as the title suggests, dark of the moon begins in space with cybertron technology buried in our moon. turns out the whole space race thing had more to do with robots than us. apollo 11 is just a cover up so neil armstrong and buzz aldrin could do undercover work for the government. there are some adequate blending of real and recreated footages here, with actors playing the astronauts and former presidents kennedy and nixon that would make oliver stone proud. except, you know, stone wasn’t making scifi popcorn movies based on toy robots. but anyway, this piece of technology, we’re told, can transport robots through time and space. amongst the ruins, they also recover sentinel prime, voiced by leonard nimoy. it may not make much sense since in the last movie we’re told that optimus prime is the only prime still alive, but it’s probably best not to question logic in a michael bay movie based on 80s toys, or remember the last movie at all. let’s just say that the excuse of bringing nimoy into the movie is just about as sound as it was in the j.j. abrams’ star trek year zero.
back in present day, the autobots from the previous movies are now working for the government. there is some kind of worm/tremors type robot in chernobyl whose specialty is drilling through earth, whenever and wherever the plot requires and the main characters are. . too bad he wasn’t around during the last movie, it would have saved them (and us) some time when they were trying to get into the pyramid. but then they couldn’t even get bruce willis and his drill team from armageddon for the last movie, so nevermind.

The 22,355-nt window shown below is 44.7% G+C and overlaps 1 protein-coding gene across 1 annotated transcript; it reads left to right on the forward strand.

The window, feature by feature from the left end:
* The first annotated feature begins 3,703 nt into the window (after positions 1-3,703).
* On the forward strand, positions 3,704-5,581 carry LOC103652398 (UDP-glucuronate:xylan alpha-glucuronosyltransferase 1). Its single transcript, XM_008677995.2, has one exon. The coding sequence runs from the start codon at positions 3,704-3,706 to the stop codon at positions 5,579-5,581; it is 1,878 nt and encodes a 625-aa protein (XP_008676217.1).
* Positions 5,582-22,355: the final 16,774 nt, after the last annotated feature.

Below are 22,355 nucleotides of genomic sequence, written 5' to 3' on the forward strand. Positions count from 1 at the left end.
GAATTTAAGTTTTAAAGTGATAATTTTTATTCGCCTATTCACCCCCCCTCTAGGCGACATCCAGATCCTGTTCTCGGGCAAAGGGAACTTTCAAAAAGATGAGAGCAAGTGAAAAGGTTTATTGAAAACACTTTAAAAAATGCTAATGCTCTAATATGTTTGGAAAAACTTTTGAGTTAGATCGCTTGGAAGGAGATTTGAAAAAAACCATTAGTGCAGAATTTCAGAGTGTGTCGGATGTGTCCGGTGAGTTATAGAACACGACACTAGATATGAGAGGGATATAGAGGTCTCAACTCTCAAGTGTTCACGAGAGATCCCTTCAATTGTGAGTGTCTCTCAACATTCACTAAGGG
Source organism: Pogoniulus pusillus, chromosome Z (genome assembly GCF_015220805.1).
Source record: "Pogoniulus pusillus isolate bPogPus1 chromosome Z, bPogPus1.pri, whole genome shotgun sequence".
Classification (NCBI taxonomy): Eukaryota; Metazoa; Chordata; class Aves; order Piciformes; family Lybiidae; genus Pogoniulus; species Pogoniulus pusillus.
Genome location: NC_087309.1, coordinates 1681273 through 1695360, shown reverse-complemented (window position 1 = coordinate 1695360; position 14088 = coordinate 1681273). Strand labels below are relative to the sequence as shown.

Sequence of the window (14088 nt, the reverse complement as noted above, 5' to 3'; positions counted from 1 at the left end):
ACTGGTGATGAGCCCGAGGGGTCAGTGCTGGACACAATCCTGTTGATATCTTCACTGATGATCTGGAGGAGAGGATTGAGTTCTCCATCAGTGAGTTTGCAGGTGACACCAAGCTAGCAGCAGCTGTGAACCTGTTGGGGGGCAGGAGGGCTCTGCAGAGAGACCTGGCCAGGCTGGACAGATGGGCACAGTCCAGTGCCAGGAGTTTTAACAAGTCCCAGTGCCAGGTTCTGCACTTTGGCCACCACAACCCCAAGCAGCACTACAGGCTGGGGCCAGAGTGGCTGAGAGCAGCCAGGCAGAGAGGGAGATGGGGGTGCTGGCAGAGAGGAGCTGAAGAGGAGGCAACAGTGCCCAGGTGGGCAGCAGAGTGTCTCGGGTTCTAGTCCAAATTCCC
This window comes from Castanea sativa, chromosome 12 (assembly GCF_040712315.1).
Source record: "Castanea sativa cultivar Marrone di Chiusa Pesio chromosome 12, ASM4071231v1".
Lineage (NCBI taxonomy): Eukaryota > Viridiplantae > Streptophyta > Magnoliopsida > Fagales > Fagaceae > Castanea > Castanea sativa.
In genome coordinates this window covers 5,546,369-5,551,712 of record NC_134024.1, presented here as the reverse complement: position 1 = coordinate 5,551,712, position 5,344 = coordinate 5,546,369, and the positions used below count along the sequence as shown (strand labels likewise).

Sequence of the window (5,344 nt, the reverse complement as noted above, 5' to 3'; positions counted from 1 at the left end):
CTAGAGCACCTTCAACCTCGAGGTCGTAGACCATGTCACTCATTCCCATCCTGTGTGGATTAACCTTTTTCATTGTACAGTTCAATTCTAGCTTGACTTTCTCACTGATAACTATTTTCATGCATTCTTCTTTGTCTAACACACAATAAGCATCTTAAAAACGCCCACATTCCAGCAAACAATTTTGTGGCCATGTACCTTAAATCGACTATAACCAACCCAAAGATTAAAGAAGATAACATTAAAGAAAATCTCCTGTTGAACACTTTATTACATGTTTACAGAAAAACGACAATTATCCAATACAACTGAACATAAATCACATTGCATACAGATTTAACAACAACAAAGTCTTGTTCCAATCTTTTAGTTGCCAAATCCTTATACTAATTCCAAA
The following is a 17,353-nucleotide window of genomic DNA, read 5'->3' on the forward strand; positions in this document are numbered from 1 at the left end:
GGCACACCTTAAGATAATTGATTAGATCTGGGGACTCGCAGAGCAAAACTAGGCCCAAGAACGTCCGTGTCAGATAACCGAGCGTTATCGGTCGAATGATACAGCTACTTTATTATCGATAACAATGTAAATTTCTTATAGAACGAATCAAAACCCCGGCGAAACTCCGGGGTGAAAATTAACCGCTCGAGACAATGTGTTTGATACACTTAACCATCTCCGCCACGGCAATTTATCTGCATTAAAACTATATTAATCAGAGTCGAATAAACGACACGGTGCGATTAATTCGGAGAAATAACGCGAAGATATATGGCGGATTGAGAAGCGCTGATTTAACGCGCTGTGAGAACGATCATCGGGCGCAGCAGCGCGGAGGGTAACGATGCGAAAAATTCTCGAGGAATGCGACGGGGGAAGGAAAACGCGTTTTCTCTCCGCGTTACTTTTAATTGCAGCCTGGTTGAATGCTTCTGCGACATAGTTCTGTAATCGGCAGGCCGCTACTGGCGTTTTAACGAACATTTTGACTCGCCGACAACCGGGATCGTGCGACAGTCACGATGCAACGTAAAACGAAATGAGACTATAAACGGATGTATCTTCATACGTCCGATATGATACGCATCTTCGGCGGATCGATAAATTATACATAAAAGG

one funny thing about this part is that at one point during the montage, the helpful words “middle east, illegal nuclear site” appears on screen. we may not have found one in iraq but don’t worry, there’s one in the movie. maybe all colin powell needed were robots. i don’t know what it is about these disaster porn filmmakers but they love to inject real life elements into their movies and at the same time cater to the truthers/ufo-ers/conspiracy theorists/tea partiers. obama shows up once again, along with kennedy and nixon have cameos in this one. there’s the area 51 in independence day. there are shades of obama and condoleezza rice in 2012. for a bunch of people who always seem to stress “hey it’s only a movie” or “it’s not supposed to be realistic,” they sure love reality in their movies. and this “middle east, illegal nuclear site” is subtle considering what’s coming up later in the movie.
following the formula of the last two movie, we finally get to sam, played by mr. the beef. though you may not know it at first since it’s a porno-ish pov shot of a female ass walking up stairs. you may also not recognize said ass since the beef’s girlfriend is played by rosie huntington-whiteley (the victoria secret fashion show) instead of megan fox. sam is now a college graudate who cannot find a job (the only reality-based element in the movie that’s not offensive). he is living with his employed girlfriend, carly. fox was fired for calling michael bay hitler, though according to bay, it was producer steven spielberg’s decision. based on what’s on screen, they should have kept fox. but then she’s not supposed to be a character, all they needed was a scantily clad damsel in distress who loves cars. but at least in the last two movies, fox’s character seemed older and wiser, and they didn’t make her carry a stuffed bunny around. it’s also more pathetic than funny that they have every character in the movie voicing their preferences of sam’s new girlfriend over fox.